For pre-training, I am following Hal Higdon’s supreme novice training program. This phase kicks off in mid-March. The weather will be better and it will start to get lighter then, so I shouldn’t have those for an excuse. I’m also hoping my losing some weight and building the small base of confidence, running will be easier. The goals for this phase are to continue losing weight, maintain consistency, and increase my mileage.
Marathon Training begins in June using Hal Higdon’s novice 1 program. At that point, I should have a solid weekly base of 9-12 miles. I will start to incorporate speed and hill workouts (which were very beneficial when I did those training for Chicago last year) and increasing mileage for my long runs. My goal for this phase is to think like a runner – monitor pace, have varying degrees of difficulty/excursion, and stick to my plan.
Throughout all of the plans, I am incorporating strength training and yoga/self care, which I never actually implemented in past training seasons. I don’t want to get hurt, and I want to improve my fitness. I want to be a runner. People often stress their importance, but then we forget to do them. For strength training, I am trying out Pure Barre and Apple Fitness. My Apple strength workout yesterday was really good! I really feel it in my legs. I’ve had more of a challenge sticking with yoga because I can’t focus or slow down my mind, so I need to make this a priority.
I foresee several obstacles ahead. I’m lucky that this is not the first time I have trained for a marathon, so I know my shortfalls.
I can get overwhelmed with the time it takes to run in the morning. I need to be honest with my schedule and not dilly dally in the morning.
If I work on Saturday, I either won’t do my long run or not prepare correctly. This training, I will not join the running club and commit to doing long runs on Sundays.
For long runs, I don’t plan my route. I’m already preparing the route for my 18 and 20 mile run so I don’t get overwhelmed on those days.
I get nervous, so I am (hopefully) going to try to add races to my training schedule. So far I have the Swamp Rabbit 5K and the Around the Crown 10K. A few others are still being planned as virtual, but hopefully they will be in-person so I can sign up.
So that’s my plan for 2021. I need to stay accountable, but I am really excited about this. I will decide my race goals once I hit phase 3. There is a different approach when this is a second chance. I appreciate what I have more than I did before.
Are you participating in the 2021 Chicago Marathon?
Books educate and use your imagination to take you somewhere that you’re not. People are smart and thankfully many people take their knowledge and put it in a book to share with other people. If you want to learn about personal finance, then I strongly believe you should read all of these books. They each have their key takeaways, yet play off each other and contradict each other. There is not one right way to manage your finances because it is personal finance. That being said, you should be aware of different thoughts and strategies so you can make the best decisions for you and your family.
The Total Money Makeover by Dave Ramsey
Rich Dad, Poor Dad by Robert Kiyosaki
Set for Life by Scott Trench
The Millionaire Next Door by Thomas Stanley
Thou Shall Prosper by Daniel Lapin
Of course, I haven’t read all of the books out there! If you have any other suggestions, I would love to hear them!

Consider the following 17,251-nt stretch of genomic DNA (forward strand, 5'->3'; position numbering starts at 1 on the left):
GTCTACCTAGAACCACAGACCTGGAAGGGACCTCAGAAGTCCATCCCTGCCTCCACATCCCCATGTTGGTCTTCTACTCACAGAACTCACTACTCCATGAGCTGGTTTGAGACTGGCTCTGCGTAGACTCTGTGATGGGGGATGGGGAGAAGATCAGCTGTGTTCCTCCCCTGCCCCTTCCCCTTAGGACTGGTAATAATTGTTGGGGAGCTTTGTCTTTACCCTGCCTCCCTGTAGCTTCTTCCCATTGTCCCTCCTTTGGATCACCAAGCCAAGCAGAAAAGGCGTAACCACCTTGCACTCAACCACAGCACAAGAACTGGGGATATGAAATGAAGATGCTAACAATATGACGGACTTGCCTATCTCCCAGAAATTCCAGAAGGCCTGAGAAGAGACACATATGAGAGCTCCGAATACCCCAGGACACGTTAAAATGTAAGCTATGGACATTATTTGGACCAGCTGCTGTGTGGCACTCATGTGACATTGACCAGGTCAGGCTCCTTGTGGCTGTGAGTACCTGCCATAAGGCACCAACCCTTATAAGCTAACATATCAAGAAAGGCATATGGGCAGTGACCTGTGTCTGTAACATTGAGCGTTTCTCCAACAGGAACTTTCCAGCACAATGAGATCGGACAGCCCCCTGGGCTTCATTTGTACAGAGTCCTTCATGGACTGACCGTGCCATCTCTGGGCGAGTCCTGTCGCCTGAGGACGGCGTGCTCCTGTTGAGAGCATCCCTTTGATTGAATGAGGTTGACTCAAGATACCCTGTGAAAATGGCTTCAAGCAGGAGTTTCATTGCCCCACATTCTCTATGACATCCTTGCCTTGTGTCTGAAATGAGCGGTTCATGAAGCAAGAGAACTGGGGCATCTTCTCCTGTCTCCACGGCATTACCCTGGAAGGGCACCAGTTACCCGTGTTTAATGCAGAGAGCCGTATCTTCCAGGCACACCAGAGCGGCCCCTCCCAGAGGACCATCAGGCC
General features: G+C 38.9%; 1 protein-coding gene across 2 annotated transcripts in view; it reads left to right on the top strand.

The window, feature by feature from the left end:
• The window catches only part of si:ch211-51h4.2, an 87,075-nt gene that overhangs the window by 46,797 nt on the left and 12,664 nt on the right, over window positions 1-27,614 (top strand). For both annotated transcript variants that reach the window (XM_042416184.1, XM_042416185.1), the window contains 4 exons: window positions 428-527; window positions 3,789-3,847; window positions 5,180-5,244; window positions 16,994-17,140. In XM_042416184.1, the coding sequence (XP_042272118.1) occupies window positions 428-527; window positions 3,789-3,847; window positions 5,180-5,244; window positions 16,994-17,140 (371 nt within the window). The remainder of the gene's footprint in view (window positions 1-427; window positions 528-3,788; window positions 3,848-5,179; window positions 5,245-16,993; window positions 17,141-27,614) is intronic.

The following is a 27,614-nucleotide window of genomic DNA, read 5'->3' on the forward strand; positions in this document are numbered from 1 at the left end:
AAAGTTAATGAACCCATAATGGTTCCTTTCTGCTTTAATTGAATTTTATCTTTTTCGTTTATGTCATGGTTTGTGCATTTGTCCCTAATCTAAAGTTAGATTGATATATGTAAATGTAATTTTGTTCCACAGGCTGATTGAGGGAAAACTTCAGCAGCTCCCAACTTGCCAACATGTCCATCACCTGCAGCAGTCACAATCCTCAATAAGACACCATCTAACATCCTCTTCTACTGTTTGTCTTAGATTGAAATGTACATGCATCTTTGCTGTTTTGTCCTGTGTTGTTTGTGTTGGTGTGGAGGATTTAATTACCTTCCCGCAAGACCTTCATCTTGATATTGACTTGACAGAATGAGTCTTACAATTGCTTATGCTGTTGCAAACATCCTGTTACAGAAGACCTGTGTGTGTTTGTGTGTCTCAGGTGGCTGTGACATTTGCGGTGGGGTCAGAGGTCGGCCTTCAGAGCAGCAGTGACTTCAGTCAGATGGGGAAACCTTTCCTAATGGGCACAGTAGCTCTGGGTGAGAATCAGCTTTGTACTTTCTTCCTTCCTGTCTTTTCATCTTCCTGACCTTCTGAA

The Total Money Makeover
Dave Ramsey is an icon in the personal finance space, and this is his flagship book that summarizes his seven baby steps. This is the model I used to create my personal finance plan. This book is incredibly important if you have any debt, but it also gives you a framework to grow wealth. Hands down a great place to start!
Rich Dad Poor Dad
Robert Kiyosaki is another iconic thought leader who can be somewhat controversial. That being said, if you talk to anyone who invests in real estate, I would guess almost 100% of inventors would tell you to read Rich Dad Poor Dad. This totally changed the way that I thought about investing and made me think bigger about my personal business! There is too much to discuss in a short summary, but make sure this is on your list!
Set For Life
Scott Trench, the author, is CEO of BiggerPockets and co-host of the BiggerPockets Money podcast. He wrote a book before starting the podcast to give young adults or people new to thinking about their finances advice on how they can do more and grow their wealth. This book is full of practical advice and many of the suggestions I implemented in my own life.
The Millionaire Next Door
Thomas Stanley wrote another classic that shows that looking like you have wealth doesn’t mean you actually do – and looking like you are normal may actually be what a real millionaire looks like. This well-researched book shows that you cannot judge a book by its cover. True wealth is not extravagant. Slow and steady wins the race. Live on less than you make. Anyone can build wealth regardless of their income. Building wealth is empowering, and you can do it!
Thou Shall Prosper
This is by no means a quick read, but I think it is an important read if you see wealth and money as negative. Much in our culture villainizes wealth and money, which in turn, makes people feel bad to have money or to be successful. If you believe wealth is bad or makes you a bad person, then how can you aspire to have wealth of your own? It is important to view wealth through a lens of good, and that is what Rabi Daniel Lapin does in this long but succinct argument. He takes a religious approach in showing that until you are successful, you cannot help other people. Wealth is not bad because it is those who are wealthy and secure who are able to help others. The Jewish people see that and that is why, traditionally, many Jews are very successful.